More to go for
Over the past five years he has concentrated on transforming Shop Direct into a digital retailer. Now Baldock is eager to move on to the next stage – making it world-class.
Decisive action has been taken to get the business to where it is now. Flagship brand Very.co.uk launched fully personalised homepages for customers, in what was regarded as a retail first. The Littlewoods catalogue was axed and the Woolworths website was shut down.
Baldock was the driving force behind all of the changes – did he ever have doubts that they might not pay off?
“There were a series of bold decisions but they didn’t feel like gambles, no,” Baldock says.
“One of the benefits of having a clear strategic direction is you can have an idea of the business you are building towards.”
For Baldock, this meant converging Shop Direct’s various fascias into two ‘power brands’ – the “much-loved” Littlewoods, and Very.co.uk, which he describes as “the driving force behind the business”.
Baldock is keen to downplay his achievements at Shop Direct – he drily describes the business turnaround so far as “pleasing”.
“You don’t achieve anything on your own and I’ve been really lucky to surround myself with an exceptionally talented crew here”
However, when he talks about what comes next for the retailer, he punctuates his list of ambitions with enthusiastic thuds on the table in front of him.
Increased personalisation – an area in which Shop Direct has invested heavily since his arrival – ranks high on his to-do list.
He also counts artificial intelligence and, in the longer term, virtual reality, as future etail transformers.
He believes such technologies will make personalised service available to all, not just the preserve of affluent customers.
“We think we do something that matters – we’re not curing cancer but we are giving our customers nicer lives and that gets people out of bed in the morning,” says Baldock.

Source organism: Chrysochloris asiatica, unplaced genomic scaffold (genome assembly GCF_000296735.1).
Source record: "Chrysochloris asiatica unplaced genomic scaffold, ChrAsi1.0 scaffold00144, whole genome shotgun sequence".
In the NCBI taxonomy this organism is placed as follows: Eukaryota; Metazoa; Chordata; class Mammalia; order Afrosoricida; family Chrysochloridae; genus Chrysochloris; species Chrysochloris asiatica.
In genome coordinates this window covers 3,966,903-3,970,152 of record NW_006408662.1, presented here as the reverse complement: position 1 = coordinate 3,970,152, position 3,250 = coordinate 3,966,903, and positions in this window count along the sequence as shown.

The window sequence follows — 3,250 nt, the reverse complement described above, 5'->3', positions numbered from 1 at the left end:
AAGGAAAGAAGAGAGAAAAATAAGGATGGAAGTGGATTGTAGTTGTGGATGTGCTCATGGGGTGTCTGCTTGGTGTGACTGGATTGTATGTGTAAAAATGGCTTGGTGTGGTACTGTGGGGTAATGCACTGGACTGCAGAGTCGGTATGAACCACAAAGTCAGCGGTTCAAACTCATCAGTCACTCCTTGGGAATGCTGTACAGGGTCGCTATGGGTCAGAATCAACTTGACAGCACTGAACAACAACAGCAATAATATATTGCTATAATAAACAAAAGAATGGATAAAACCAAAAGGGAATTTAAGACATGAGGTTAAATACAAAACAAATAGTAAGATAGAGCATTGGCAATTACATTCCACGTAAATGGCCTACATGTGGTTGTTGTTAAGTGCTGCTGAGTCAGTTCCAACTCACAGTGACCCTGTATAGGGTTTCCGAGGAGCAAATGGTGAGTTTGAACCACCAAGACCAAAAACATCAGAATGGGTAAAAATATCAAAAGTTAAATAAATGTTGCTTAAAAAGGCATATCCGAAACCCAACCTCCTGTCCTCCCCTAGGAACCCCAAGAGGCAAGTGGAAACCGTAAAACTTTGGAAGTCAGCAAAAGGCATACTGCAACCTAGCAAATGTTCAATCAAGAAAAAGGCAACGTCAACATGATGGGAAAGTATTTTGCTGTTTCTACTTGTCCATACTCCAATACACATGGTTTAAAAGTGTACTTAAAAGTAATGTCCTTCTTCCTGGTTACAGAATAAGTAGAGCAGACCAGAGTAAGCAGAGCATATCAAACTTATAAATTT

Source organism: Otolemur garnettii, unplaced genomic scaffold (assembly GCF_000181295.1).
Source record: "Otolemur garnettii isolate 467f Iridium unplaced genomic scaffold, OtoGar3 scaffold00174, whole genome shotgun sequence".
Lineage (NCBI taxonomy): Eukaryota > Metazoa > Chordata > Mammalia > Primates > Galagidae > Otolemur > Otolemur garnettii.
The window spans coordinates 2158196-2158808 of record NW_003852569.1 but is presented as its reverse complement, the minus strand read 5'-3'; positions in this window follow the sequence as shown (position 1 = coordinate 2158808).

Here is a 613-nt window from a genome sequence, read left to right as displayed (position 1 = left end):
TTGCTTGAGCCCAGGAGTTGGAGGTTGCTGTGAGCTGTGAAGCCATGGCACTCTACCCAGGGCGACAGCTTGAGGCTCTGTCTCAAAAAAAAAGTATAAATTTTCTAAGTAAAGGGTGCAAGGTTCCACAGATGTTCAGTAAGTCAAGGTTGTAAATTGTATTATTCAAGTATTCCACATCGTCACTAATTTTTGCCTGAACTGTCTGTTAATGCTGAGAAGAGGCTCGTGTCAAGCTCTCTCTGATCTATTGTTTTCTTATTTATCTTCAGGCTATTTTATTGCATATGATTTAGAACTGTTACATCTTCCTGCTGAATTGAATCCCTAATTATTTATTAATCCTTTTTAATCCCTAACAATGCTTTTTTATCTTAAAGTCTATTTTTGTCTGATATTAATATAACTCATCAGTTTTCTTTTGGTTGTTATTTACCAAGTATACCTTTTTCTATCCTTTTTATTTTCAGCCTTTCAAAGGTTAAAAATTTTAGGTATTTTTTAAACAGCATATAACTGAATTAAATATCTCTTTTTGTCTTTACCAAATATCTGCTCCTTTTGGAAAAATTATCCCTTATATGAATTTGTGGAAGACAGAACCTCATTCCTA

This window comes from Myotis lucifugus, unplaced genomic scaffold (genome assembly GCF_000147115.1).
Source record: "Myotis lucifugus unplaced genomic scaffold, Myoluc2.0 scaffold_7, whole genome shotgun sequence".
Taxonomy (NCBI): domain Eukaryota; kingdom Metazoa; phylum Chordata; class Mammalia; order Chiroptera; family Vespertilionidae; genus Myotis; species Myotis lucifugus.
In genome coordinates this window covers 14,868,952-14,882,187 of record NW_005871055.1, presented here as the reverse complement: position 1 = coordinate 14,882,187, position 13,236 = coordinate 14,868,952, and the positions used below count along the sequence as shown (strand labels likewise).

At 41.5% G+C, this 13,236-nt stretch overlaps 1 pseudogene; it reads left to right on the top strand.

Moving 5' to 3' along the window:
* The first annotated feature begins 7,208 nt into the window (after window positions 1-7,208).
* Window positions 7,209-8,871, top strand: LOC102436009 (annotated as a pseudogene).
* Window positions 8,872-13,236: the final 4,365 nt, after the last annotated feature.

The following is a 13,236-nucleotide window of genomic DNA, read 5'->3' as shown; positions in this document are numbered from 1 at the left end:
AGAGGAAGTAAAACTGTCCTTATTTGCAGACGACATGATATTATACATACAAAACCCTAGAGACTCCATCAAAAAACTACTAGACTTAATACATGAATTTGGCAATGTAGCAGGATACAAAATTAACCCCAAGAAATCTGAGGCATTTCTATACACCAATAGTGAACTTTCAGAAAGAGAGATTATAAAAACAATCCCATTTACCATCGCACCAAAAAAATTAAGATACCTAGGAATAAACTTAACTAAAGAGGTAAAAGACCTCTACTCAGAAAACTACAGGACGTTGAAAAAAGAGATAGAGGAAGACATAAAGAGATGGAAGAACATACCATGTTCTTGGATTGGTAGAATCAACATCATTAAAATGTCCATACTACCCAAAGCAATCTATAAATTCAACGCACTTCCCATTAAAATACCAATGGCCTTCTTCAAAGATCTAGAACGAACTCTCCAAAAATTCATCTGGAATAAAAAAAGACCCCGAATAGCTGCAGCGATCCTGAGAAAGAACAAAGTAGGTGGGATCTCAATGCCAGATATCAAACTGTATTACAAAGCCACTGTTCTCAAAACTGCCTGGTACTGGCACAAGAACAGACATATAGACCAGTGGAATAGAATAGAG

“We want to bring inspiration as well as ease of access to our customers, and we’re going to stay the course until we achieve that.”
Baldock is clearly not a man to do things by halves. There’s an intensity to him – he rarely breaks eye contact – and a feeling that he applies unwavering focus to all tasks he carries out.
He rarely switches off and an 80-hour working week is the norm.
“I don’t tend to sleep a whole lot, I’m lucky that way. I don’t seem to need it maybe as much as I should,” he says.
However, when he is not working at Shop Direct’s headquarters or attending meetings in London, he spends his weekends with his wife, four children and two dogs (named Zola and JT, naturally, given his love of Chelsea) in Somerset, in what he describes as “the most inconvenient triangular commute of all time”.
His schedule is unrelenting, but his drive knows no end either.
“We’ve achieved a fraction of what we’re capable of and of what we’re going to achieve. If we end up transforming this dusty old catalogue retailer into a global ecommerce and technology titan, I wouldn’t be surprised”
So how does this recognition of his achievements by his peers feel?
“It’s incredibly humbling for myself to be bracketed with the retail titans who have won this award in the past, but I think more than that it makes me proud of the people here,” he says.
“You don’t achieve anything on your own and I’ve been really lucky to surround myself with an exceptionally talented crew here at Shop Direct, so this award is for all of us.”
But there is no chance of Baldock, or his talented crew, resting on their laurels – not when he is pushing for global preeminence.
“We’ve achieved a fraction of what we’re capable of and of what we’re going to achieve. If we end up transforming this dusty old catalogue retailer into a global ecommerce and technology titan, I wouldn’t be surprised,” he says.
If Baldock can maintain the relentless pace he has set so far, few would bet against him.
- This article was originally published on March 7, 2017.